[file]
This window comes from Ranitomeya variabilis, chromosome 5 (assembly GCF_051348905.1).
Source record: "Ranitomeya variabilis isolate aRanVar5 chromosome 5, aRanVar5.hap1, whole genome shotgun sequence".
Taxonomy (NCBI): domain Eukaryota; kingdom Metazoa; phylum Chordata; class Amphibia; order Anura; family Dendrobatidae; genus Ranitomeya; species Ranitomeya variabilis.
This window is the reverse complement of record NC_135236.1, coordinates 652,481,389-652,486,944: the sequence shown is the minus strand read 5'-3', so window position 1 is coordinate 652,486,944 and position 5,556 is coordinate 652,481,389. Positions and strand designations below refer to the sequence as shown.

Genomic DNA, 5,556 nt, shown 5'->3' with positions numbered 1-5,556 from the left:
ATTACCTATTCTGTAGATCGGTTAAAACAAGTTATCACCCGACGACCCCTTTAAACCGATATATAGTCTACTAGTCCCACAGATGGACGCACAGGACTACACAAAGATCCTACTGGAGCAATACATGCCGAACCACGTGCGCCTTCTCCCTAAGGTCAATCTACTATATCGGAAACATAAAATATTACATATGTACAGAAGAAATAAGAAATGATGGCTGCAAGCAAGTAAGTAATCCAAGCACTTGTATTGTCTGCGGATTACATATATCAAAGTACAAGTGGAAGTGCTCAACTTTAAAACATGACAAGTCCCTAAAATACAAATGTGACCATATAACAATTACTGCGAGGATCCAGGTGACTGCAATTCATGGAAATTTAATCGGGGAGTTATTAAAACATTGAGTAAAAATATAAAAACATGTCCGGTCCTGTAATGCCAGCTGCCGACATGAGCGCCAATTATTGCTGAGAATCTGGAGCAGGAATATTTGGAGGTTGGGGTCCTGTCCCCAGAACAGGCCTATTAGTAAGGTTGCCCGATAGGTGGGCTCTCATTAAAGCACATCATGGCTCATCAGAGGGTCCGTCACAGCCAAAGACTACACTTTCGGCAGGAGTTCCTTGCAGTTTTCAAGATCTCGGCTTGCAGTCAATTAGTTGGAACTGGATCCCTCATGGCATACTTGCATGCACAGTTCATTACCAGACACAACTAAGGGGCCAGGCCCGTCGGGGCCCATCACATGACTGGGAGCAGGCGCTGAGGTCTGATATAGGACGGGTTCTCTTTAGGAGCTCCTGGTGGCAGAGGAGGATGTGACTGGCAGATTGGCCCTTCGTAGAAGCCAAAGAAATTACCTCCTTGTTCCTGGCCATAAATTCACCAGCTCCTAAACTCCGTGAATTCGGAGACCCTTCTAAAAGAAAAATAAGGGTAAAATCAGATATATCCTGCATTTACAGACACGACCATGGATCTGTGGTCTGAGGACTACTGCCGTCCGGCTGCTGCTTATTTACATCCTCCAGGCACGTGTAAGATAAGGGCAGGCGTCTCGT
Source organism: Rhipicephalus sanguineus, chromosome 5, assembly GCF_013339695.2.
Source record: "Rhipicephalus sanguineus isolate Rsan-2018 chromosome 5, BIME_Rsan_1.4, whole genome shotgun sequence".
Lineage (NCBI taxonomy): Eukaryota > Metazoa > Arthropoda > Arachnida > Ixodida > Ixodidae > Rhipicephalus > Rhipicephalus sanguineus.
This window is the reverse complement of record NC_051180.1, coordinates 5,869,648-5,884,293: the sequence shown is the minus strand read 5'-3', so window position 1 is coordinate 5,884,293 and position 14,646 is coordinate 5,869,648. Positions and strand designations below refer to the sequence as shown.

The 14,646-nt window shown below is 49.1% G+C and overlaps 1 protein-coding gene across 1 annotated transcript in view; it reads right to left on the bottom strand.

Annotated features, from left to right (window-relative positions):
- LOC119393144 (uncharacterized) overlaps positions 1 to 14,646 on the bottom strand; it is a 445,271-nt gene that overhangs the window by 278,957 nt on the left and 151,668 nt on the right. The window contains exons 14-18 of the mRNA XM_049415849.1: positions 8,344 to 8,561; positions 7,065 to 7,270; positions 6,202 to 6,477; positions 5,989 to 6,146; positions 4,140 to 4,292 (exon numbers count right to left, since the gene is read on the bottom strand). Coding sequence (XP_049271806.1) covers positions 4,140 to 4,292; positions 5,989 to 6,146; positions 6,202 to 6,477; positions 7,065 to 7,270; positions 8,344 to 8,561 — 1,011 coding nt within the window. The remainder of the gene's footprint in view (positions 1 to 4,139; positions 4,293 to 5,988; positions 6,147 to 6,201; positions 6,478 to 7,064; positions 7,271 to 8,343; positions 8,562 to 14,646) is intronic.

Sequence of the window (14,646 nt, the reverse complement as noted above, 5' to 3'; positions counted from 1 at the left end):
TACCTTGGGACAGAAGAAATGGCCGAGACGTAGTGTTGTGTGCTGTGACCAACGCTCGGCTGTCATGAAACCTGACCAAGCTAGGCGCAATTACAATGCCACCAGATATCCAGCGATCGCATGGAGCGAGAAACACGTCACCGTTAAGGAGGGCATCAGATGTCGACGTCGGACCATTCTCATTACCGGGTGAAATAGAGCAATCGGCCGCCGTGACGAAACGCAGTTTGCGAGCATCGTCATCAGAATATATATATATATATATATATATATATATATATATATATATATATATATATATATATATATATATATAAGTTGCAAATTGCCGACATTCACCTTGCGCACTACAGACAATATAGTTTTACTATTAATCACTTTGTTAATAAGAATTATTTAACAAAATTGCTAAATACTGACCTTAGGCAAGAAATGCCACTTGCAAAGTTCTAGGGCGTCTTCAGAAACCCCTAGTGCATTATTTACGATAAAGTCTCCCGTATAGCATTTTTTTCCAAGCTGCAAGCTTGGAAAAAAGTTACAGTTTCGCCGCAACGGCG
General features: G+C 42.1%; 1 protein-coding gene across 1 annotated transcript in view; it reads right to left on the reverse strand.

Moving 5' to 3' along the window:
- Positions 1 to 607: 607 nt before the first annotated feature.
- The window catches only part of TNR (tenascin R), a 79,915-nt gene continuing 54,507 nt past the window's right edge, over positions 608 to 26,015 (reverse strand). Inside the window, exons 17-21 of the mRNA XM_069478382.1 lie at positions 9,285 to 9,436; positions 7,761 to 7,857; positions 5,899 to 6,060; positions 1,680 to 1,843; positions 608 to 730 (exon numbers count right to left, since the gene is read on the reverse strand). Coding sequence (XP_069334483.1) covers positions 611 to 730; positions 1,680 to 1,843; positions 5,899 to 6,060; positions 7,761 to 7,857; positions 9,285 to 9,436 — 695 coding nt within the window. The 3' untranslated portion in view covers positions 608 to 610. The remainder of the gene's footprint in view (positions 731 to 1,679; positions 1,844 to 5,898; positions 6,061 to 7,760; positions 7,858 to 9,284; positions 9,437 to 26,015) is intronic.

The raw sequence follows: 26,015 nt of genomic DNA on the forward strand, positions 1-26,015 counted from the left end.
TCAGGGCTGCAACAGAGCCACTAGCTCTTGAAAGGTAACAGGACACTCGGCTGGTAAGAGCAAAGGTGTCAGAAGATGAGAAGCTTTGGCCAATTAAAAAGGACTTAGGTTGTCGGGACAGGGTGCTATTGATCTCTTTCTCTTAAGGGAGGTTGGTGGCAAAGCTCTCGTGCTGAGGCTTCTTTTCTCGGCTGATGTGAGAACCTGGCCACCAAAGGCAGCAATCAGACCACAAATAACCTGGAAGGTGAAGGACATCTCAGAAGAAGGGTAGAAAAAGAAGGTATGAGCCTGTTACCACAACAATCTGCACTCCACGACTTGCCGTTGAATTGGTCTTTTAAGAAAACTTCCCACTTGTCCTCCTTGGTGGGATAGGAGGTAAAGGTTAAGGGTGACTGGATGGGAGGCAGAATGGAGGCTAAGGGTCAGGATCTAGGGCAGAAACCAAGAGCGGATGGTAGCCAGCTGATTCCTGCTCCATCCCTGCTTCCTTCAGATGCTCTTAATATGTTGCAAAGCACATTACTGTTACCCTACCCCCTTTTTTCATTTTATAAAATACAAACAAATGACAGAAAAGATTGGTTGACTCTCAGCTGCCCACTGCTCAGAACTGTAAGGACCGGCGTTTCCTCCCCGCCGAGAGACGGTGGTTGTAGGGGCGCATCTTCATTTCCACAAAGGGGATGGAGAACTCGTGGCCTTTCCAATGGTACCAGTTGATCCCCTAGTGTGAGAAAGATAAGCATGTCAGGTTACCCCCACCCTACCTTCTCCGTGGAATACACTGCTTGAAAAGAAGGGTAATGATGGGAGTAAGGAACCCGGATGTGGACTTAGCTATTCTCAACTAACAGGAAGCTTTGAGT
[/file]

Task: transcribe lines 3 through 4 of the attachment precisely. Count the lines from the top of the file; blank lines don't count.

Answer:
Taxonomy (NCBI): domain Eukaryota; kingdom Metazoa; phylum Chordata; class Amphibia; order Anura; family Dendrobatidae; genus Ranitomeya; species Ranitomeya variabilis.
This window is the reverse complement of record NC_135236.1, coordinates 652,481,389-652,486,944: the sequence shown is the minus strand read 5'-3', so window position 1 is coordinate 652,486,944 and position 5,556 is coordinate 652,481,389. Positions and strand designations below refer to the sequence as shown.